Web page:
In reality, Calhoun is a bit stiff on defense. He doesn’t have soft hands at all. Basically, he may be viewed as a player limited to good offense with excellent power potential. Ultimately, he could become a designated hitter, as that role was designed for a player like Calhoun. Of course, for that to happen he would have to be traded to the American League or the designated hitter would have to expand to include National League games as well.
Compounding his issues as a potential third baseman or outfielder is his limited arm strength compared to most major league-level players.
Calhoun has played parts of two seasons in the Dodgers organization. In his rookie year, he began at Ogden with the Dodgers Rookie League team in the Pioneer League, hitting .278 in 175 plate appearances. He was promoted to the team’s Great Lakes Class-A club and hit .393 in 66 trips to the plate. Finally, his third team in his rookie year was at Class-A Advanced Rancho Cucamonga in the California League. He hit .329 and finished his rookie year with a composite .316 batting average and 11 home runs. He struck out only 38 times.
Calhoun spent this past season at Double-A Tulsa. It was yet another promotion, and he hit .254 in 560 plate appearances. He hit 27 home runs and drove in 88 in the Texas League. He was a Dodgers representative at the July Futures Game in San Diego. He went hitless in two trips to the plate, entering that game as a substitute.
Many scouts feel he has a very limited path to the big leagues. They feel his bat is very solid, but they share concerns about his defense. It is for that reason some feel his best role may ultimately be as a left fielder or third baseman.
THE FUTURE FOR CALHOUN
If he only had to hit to be a big league player, Calhoun would have little difficulty making a 25-man roster. However, his defense is limited. He does make errors at second base and he doesn’t show much range or arm strength.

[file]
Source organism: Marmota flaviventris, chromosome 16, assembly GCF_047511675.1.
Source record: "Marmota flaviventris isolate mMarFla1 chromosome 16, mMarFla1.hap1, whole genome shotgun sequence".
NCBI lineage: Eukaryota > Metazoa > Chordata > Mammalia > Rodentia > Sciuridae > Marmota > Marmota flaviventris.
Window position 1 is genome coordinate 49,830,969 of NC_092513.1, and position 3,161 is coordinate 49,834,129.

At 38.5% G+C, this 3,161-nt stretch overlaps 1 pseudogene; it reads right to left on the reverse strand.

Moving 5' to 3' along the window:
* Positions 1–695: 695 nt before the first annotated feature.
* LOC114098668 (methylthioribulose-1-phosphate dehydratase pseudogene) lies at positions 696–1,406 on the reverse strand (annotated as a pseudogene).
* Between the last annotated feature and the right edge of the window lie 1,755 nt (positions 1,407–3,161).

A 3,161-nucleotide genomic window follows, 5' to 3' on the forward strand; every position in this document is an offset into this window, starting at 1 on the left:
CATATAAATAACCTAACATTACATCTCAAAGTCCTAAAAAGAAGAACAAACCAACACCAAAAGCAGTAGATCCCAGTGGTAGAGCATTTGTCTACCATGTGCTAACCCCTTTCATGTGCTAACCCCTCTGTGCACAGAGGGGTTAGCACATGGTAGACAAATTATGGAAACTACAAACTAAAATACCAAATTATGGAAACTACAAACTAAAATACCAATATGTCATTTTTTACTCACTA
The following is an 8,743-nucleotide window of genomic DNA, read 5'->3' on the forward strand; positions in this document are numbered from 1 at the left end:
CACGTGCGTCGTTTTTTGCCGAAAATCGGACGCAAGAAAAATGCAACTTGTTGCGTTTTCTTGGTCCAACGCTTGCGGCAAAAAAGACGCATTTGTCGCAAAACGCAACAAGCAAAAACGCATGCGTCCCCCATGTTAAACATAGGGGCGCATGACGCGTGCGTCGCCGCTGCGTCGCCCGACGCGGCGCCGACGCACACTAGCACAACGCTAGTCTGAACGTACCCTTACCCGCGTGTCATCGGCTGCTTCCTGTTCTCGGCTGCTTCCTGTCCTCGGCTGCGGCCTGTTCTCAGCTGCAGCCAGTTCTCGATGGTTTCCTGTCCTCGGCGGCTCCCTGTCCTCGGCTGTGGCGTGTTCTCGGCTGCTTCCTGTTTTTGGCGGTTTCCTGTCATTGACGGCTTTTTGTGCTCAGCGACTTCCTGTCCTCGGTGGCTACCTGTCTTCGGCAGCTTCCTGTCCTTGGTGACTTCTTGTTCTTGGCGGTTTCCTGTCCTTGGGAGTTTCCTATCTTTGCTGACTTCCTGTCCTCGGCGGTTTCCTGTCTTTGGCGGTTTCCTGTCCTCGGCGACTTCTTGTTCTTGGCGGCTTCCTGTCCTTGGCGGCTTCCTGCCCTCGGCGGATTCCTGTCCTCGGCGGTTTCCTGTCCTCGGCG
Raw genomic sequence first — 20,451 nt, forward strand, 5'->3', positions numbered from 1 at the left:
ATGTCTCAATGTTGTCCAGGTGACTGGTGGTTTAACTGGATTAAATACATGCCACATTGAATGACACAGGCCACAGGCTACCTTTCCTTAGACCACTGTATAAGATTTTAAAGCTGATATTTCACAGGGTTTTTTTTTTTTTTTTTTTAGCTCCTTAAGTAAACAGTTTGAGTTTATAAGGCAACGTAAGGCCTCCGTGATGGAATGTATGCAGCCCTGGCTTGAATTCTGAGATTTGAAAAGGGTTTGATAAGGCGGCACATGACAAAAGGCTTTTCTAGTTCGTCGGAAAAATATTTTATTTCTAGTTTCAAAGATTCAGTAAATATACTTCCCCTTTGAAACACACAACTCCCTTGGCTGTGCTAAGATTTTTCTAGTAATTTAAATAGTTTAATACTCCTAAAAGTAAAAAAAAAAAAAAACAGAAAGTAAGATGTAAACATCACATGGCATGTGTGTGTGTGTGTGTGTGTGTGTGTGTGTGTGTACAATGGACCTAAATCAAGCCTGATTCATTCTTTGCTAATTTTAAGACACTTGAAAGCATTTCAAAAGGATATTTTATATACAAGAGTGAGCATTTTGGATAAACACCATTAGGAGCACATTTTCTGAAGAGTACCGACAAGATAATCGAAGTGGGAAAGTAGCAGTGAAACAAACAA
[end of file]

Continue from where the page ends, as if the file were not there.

The pop in his bat is well worth giving him every chance to improve his defense while he still hones his power.
A pretty consistent pull hitter with his left-handed stroke, Calhoun has good hitting mechanics and seems to be a natural hitter. His offense is valuable and he can contribute if a role can be found for him.
Willie Calhoun looks heavier than his listed weight. He carries a great deal of weight in his trunk with big legs and a wide caboose. He will have to be very cautious about keeping his weight at the current level or lower. If he gains weight he will further damage his mobility and range.
A natural hitter, he can power the ball over the wall with his loud barrel approach. He makes good contact and seems to realize that his bat has to be his big league messenger for success. He is a natural pure hitter with a sweet swing and a solid hitting approach.
As of this writing, Calhoun is hitting a respectable .294 with a double, a homer and six RBI not counting the Fall Stars Game in the Arizona Fall League. He has struck out only four times in 37 plate appearances, counting his three walks. He is a very projectable hitter.
SCOUTING PHRASE FOR CALHOUN: A solid hitter for power and average with limited defensive ability.
SCOUTING GRADE FOR CALHOUN: 50 – A member of an every day lineup limited to offensive production.